Did you know that there is a (real) former Cold War ICBM missile silo that you can actually tour with all its original equipment and missile? Probably the only one in the world?
It is in a formerly Air Force restricted area near Tuscon Arizona.
You have to drive through some dust storms to reach eat, but it is quite an amazing and in depth tour of the entire nuclear command experience.
It has a full museum that contains a former warhead re-entry vehicle which was huge and also helps you to see how the Titan II missile system was used to launch the early Gemini NASA space capsules as well.
If you want to know why the re-entry vehicle was so large, check out the actual warhead design. The Titan II carried a 9.2 megaton single warhead which was massive at its time. It was so large because they did not have GPS guidance systems – they were all dependent on gyros that were synced with the North Star before they were launched (truth).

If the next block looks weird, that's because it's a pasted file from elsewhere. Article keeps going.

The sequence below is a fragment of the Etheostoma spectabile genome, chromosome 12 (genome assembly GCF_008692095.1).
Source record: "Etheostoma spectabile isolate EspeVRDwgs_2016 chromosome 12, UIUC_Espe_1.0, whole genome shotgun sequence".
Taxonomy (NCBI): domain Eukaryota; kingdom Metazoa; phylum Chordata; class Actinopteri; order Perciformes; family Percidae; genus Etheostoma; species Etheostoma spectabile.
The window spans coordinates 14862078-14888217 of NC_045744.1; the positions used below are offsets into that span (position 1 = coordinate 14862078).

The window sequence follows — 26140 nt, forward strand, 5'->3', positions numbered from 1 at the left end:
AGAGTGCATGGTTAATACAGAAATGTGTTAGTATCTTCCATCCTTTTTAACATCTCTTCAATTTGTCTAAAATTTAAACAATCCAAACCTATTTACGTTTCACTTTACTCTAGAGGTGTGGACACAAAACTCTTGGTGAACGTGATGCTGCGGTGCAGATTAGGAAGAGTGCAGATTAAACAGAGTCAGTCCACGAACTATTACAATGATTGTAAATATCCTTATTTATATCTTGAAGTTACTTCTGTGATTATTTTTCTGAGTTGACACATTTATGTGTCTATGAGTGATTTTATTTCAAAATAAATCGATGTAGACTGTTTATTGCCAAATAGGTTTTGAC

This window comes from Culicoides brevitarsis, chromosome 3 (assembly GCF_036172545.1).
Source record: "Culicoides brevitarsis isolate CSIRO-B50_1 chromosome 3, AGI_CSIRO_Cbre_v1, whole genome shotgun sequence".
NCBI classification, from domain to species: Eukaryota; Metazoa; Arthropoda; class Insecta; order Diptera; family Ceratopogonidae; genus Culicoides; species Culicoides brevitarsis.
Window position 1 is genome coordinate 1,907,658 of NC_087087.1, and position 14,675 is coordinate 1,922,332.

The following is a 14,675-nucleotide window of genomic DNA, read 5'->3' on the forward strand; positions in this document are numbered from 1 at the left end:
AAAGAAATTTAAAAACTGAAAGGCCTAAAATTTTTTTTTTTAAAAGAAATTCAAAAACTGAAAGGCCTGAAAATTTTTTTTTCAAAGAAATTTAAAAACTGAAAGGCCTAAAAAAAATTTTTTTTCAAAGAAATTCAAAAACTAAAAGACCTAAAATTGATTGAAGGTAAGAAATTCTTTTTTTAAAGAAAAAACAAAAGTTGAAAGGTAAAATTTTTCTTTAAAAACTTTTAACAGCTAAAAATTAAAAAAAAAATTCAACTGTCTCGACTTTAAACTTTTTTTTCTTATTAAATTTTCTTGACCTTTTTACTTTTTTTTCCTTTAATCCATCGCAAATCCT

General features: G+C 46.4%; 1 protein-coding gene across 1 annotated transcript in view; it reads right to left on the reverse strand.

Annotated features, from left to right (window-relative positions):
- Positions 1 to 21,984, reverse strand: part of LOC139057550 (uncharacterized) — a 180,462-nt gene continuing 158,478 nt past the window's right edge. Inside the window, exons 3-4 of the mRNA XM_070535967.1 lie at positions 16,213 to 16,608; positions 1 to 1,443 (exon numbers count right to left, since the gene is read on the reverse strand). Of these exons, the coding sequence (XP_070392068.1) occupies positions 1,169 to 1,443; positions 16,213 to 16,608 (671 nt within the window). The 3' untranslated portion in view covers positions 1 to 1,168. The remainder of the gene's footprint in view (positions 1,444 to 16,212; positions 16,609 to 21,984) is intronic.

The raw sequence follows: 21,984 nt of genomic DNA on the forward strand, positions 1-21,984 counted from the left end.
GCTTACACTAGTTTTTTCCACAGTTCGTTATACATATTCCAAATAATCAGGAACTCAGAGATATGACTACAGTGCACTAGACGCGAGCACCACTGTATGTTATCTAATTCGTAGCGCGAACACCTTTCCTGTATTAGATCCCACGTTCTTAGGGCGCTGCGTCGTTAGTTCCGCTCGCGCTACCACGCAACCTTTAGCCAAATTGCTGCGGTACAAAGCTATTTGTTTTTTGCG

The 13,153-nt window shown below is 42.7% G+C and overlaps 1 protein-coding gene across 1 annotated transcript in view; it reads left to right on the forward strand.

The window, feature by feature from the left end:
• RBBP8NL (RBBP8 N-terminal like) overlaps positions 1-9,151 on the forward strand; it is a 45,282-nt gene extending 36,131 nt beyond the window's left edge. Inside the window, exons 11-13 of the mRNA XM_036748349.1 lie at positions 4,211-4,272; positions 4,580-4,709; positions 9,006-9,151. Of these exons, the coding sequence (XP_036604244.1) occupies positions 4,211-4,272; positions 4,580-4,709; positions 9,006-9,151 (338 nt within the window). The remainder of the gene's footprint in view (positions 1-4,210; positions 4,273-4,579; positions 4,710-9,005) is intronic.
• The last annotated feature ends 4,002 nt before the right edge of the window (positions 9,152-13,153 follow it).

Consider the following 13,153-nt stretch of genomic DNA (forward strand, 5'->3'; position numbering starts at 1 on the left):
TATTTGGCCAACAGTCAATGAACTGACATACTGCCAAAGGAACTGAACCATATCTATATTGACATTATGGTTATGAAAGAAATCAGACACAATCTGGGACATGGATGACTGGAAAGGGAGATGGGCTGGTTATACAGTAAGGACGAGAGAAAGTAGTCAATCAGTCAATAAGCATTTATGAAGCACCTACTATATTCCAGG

OK – let’s head down into the command center. It is a vertical set of stairs down about 4 stories.
At the bottom, you encounter your first set of 6 ton blast doors which have amazing gimbals and ball bearings that allow the door to be moved smoothly open and closed. Unfortunately, the hydraulics are not working, so we could not lock ourselves in with the massive pins.
From there we walk through another set of blast doors and enter the living quarters and command center.
It was quite surprising on how much original equipment, controls and keys were preserved.
Even most of the the manuals and publications were declassified and available in the control room.
You can even train and practice launch procedures using all the equipment and checklists!
Next, let’s head down the long tunnel to the actual missile silo.
You can get up close and examine all elements of the launch and control systems and almost touch the missile itself. It is a huge giant rocket and is quite enormous to see in person.
You can also go up on top and see the massive 60 ton silo cover that is left open to look down at the missile in place. The silo cover is left open to not only let people see inside, but it is also based on the agreement with Russia and the SALT agreement to allow the silo to remain in place and not be destroyed.